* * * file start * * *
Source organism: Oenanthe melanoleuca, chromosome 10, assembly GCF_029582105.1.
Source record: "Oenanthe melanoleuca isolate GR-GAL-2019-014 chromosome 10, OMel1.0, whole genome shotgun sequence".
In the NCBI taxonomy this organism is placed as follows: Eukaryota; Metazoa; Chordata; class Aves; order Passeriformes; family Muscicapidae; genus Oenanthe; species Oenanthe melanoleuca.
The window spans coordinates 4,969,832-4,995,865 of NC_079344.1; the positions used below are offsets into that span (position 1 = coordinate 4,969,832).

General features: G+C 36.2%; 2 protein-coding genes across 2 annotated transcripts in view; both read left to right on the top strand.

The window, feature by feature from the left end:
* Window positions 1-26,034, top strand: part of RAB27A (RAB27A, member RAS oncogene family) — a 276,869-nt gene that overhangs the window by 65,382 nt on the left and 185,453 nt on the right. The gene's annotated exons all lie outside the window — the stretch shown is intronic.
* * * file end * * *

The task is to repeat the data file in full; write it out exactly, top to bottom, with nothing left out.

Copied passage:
Source organism: Oenanthe melanoleuca, chromosome 10, assembly GCF_029582105.1.
Source record: "Oenanthe melanoleuca isolate GR-GAL-2019-014 chromosome 10, OMel1.0, whole genome shotgun sequence".
In the NCBI taxonomy this organism is placed as follows: Eukaryota; Metazoa; Chordata; class Aves; order Passeriformes; family Muscicapidae; genus Oenanthe; species Oenanthe melanoleuca.
The window spans coordinates 4,969,832-4,995,865 of NC_079344.1; the positions used below are offsets into that span (position 1 = coordinate 4,969,832).

General features: G+C 36.2%; 2 protein-coding genes across 2 annotated transcripts in view; both read left to right on the top strand.

The window, feature by feature from the left end:
* Window positions 1-26,034, top strand: part of RAB27A (RAB27A, member RAS oncogene family) — a 276,869-nt gene that overhangs the window by 65,382 nt on the left and 185,453 nt on the right. The gene's annotated exons all lie outside the window — the stretch shown is intronic.